This article is based on the life stories of 14 religious activist women in Israel. It aims to understand the extent to which these women’s stories and their childhood and maturation experiences shaped their activist identity. In this qualitative, critical-feminist study, the women activists’ life stories were examined using semi-structured interviews. The findings indicate that personal or social events perceived as significant in the women’s lives as children and adolescents acted as catalysts for activism. These events were central to their personal narratives and became embedded in the women’s activist identity, as they came to perceive activism as the most “natural” response to life challenges. Specifically, two types of events were identified: events in the individual-family-community sphere and events in the public-national sphere. They affected the interviewees and led them to act, whether out of antagonism and anger at a perceived injustice, or out of a sense of power and constructive thought. This study contributes to the literature by highlighting the new and unique phenomenon of religious women who, despite being educated to accept and comply with the conventions of a patriarchal society, choose to make their voice heard and lead sociocultural changes in public spaces. The findings emphasize the personal-political nexus and provide insight into the activists’ motives for fighting for their values and for committing to long-term activity in the public sphere—despite considerable personal costs.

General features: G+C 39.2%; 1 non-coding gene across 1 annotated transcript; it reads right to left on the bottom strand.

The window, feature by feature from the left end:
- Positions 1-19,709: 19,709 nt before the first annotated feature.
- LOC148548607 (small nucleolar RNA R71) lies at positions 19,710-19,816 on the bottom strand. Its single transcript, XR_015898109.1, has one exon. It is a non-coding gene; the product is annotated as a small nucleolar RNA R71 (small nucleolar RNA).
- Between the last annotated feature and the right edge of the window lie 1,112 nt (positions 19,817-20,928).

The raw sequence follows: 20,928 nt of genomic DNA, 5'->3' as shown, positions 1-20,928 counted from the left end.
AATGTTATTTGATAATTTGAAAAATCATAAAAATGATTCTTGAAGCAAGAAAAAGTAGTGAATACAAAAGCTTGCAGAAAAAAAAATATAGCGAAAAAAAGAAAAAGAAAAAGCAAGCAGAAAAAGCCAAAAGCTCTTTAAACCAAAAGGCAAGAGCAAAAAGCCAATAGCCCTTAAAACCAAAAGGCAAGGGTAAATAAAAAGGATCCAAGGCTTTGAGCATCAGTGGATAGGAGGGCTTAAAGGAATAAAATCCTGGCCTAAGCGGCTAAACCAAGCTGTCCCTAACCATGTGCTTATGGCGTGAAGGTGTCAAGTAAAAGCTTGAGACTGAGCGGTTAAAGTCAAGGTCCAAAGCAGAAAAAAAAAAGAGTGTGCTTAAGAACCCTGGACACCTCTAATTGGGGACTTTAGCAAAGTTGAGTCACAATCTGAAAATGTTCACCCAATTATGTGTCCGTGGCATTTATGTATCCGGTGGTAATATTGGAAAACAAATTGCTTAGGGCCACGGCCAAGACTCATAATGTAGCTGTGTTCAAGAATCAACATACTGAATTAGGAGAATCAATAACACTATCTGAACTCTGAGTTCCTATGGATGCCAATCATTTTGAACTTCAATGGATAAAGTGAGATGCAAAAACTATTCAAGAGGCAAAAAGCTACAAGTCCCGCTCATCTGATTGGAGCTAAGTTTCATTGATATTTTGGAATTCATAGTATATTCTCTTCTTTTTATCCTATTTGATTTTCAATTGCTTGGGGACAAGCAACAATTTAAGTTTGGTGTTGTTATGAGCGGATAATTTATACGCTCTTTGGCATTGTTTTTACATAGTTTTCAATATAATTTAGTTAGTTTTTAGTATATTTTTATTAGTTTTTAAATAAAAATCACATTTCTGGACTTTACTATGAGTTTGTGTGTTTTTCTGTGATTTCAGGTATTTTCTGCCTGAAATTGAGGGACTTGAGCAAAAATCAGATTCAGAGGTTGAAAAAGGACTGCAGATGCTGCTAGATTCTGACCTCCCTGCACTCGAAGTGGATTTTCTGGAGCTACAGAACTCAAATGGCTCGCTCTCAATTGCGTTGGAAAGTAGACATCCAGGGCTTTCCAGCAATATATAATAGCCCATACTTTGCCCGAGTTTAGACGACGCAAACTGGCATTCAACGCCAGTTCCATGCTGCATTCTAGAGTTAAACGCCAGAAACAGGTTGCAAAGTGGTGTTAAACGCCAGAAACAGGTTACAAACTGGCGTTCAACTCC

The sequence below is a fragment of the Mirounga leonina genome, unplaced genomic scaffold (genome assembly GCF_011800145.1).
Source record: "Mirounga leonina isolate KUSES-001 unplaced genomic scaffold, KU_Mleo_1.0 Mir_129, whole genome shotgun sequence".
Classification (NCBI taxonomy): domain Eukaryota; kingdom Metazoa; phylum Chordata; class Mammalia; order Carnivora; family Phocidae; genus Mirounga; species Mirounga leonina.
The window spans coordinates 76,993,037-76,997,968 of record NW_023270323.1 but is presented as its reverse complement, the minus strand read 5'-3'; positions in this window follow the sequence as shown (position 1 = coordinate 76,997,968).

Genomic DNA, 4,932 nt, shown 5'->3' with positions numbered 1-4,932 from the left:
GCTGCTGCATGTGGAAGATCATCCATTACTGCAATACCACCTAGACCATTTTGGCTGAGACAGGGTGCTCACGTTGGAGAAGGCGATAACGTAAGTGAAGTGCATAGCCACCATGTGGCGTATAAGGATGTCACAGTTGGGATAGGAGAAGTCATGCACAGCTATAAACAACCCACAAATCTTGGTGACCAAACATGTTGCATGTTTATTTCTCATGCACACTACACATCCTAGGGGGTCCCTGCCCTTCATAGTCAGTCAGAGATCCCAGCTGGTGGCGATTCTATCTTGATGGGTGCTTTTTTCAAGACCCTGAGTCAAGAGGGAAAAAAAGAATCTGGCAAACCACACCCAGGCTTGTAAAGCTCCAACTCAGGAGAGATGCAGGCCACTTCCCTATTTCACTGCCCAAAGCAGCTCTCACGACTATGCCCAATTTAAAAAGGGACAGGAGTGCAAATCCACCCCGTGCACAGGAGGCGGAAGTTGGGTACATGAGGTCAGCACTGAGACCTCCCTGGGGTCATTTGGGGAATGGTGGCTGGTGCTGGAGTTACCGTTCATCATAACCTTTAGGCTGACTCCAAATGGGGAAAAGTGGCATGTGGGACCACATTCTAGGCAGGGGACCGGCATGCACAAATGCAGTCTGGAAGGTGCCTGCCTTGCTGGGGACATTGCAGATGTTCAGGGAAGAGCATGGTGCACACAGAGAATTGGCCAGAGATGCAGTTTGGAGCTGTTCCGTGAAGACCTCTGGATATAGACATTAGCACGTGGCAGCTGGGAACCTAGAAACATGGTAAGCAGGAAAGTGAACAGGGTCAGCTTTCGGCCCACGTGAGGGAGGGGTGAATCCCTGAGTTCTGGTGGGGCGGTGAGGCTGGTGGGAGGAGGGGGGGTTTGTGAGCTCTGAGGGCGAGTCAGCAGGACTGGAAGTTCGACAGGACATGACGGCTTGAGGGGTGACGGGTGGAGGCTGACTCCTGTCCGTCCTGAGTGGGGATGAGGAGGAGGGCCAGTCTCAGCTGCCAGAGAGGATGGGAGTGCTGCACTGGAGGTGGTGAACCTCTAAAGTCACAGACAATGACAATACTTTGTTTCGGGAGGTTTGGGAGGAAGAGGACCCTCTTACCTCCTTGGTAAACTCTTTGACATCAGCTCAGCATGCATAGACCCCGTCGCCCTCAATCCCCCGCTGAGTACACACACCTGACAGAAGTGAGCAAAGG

Makaros, Ayelet and Blit-Cohen, Edith
"Personal Narrative as Shaping the Activist Identity of Religious Women in Israel,"
Journal of International Women's Studies: Vol. 23:
1, Article 13.
Available at: https://vc.bridgew.edu/jiws/vol23/iss1/13